There is a certain magic in night sailing. Starting with dusk and the anticipation of sunset, the senses take on a new perception. The sun, seems less hot. Not the god of war and destruction now but a soothing light enveloped in all the hues of love. The moon will now be visible and eternal lovers will encounter each other in the heavens. Stars light up the evening sky and the world readies itself to start the night shift. Like all creatures, we welcome the change and prepare for it.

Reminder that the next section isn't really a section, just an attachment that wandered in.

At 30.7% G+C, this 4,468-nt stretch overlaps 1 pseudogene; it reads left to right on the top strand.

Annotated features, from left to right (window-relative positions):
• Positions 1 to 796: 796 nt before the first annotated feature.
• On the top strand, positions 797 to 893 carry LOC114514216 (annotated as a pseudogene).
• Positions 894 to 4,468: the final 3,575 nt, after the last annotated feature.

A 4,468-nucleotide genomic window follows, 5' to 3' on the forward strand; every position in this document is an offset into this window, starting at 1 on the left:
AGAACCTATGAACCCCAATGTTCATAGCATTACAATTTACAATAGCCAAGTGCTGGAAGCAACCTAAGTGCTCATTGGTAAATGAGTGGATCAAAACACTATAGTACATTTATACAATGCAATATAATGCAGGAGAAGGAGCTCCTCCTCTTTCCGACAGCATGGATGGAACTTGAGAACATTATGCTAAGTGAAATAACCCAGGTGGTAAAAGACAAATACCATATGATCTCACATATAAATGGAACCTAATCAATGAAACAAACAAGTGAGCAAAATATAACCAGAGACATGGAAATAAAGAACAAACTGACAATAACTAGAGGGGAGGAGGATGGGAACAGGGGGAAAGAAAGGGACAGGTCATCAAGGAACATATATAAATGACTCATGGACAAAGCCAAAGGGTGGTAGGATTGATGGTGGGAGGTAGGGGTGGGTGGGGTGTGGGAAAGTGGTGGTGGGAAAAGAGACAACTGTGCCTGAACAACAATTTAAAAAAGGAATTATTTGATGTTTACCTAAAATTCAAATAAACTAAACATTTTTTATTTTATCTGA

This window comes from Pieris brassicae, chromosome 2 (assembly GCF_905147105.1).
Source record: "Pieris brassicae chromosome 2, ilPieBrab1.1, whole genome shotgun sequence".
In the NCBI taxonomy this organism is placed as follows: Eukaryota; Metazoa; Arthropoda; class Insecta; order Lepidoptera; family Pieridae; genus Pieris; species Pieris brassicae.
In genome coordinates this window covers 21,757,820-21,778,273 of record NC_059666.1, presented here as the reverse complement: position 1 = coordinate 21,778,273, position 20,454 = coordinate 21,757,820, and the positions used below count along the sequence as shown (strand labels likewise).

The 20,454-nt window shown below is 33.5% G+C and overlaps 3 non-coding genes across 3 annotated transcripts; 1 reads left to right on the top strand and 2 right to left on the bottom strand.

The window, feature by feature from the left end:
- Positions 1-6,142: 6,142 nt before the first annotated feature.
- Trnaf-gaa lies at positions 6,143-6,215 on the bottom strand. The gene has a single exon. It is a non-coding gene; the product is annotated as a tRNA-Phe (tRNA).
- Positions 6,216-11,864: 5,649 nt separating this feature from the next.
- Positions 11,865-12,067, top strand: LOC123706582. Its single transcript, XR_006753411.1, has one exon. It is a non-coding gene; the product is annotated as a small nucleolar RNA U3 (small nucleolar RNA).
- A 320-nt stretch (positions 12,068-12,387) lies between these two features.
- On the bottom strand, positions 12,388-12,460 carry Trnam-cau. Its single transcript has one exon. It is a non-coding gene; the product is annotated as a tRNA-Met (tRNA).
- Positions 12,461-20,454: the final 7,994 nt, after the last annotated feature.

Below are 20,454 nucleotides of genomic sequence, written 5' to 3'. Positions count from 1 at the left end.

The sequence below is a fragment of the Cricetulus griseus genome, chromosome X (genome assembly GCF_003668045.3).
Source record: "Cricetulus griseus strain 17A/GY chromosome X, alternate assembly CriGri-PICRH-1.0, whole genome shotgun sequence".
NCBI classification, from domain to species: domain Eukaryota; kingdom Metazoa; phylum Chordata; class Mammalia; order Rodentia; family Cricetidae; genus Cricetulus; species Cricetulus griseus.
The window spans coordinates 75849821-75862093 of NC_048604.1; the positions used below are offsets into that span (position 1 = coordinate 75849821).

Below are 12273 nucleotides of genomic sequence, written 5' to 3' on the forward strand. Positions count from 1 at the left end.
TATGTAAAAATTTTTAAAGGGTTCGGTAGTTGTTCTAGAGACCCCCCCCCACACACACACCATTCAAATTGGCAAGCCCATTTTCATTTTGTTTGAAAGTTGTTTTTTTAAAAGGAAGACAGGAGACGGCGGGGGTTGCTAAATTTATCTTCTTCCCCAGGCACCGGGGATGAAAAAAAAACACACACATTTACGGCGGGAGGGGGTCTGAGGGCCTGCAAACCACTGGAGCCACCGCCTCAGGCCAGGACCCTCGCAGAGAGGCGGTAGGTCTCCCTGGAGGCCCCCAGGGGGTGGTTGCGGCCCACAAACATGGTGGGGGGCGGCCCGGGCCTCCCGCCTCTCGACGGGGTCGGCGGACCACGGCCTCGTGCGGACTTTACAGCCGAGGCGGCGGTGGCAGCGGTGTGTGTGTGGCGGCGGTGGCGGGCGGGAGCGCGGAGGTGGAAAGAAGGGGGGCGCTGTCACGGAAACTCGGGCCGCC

Ever since I started sailing the Sunfish back in Puerto Rico, I enjoyed the dusk sail. On the Sunfish it was my custom to sail around the Fajardo waters, arrive at Icacos Key beach for a short lunch and beach time and then lazily sail back in the afternoon hours to enjoy my dusk sailing back to my launch area of Playa Sardinera on Puerto Rico’s East coast. On big boats, the same applies. As dusk approaches, I prepare for the night watch in two ways. Always safety minded, out comes the harness, the life jacket, the extra flashlight, flood lamp, etc. Inside, I also prepare, settle the mind down, contemplate the sunset, ponder the gentle rotation of our planet as we fly through the cosmos, appreciate being alive as the stars light up my soul. And before I get mushy, let us turn to Laser sailing.